Remembering Madame Votaw
When I first met Madame Votaw over 40 years ago, I was frightened. Descending from the floor above in a rattling cage-like elevator, she emerged smoking like a dragon, surrounded by baying hounds. Add her daughters as sirens on the rocks of adolescent heartache and we have an opera. One she would have enjoyed.
Like some mythic figure, Madame Votaw literally created some of my dearest friends. She shaped even more of us. She will never be gone so long as we are here.
Although she was a commanding and powerful figure of unquestionable authority, I’ll never forget her wonderful laugh or smile. I still hear the music she added to my nickname: Gue. No one else made Gue sound so lovely.
Eszti and Al Votaw were phenomenally gracious and generous in welcoming many of us into their home. In their salon, I first heard Doc Watson, as well as Pete Seeger. At their dinner table, I first ate artichokes. At their back door, I first tasted cigarettes.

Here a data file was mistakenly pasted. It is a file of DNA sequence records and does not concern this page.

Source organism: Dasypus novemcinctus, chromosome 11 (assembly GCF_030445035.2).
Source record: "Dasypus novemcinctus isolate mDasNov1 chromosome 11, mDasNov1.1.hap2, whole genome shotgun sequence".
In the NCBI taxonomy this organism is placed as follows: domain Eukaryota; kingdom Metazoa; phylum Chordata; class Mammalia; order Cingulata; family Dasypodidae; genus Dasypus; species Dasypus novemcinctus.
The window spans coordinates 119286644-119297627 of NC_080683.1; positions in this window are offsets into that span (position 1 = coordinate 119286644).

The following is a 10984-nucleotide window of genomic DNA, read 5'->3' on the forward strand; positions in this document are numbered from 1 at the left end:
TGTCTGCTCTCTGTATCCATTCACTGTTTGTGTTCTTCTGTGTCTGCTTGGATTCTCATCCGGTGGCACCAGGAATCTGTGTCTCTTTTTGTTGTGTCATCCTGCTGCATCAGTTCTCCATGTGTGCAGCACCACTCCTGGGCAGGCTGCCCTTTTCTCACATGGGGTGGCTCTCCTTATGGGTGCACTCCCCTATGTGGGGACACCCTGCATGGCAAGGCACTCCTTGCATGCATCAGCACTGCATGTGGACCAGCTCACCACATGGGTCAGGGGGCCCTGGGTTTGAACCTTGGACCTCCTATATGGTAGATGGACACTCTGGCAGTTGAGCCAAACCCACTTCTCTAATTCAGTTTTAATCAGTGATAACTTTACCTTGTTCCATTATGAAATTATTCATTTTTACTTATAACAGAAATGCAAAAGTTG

I taxed the Votaws’ hospitality more than most by visiting them in Abidjan, in the Ivory Coast. It was the trip of a lifetime and nearly the end of mine, but it was a privilege to experience a little of Africa with such worldly hosts.
The last time I saw Eszti was in her apartment. She wanted to meet my wife Merri. They hit it off instantly and the three of us chatted and laughed like old friends. I finally felt grown-up.
Much of her lives on in our hearts and memories. I’m grateful to the Universe for placing the Votaws so directly in my path that even I couldn’t miss the opportunity. To say the least, my life was changed immeasurably.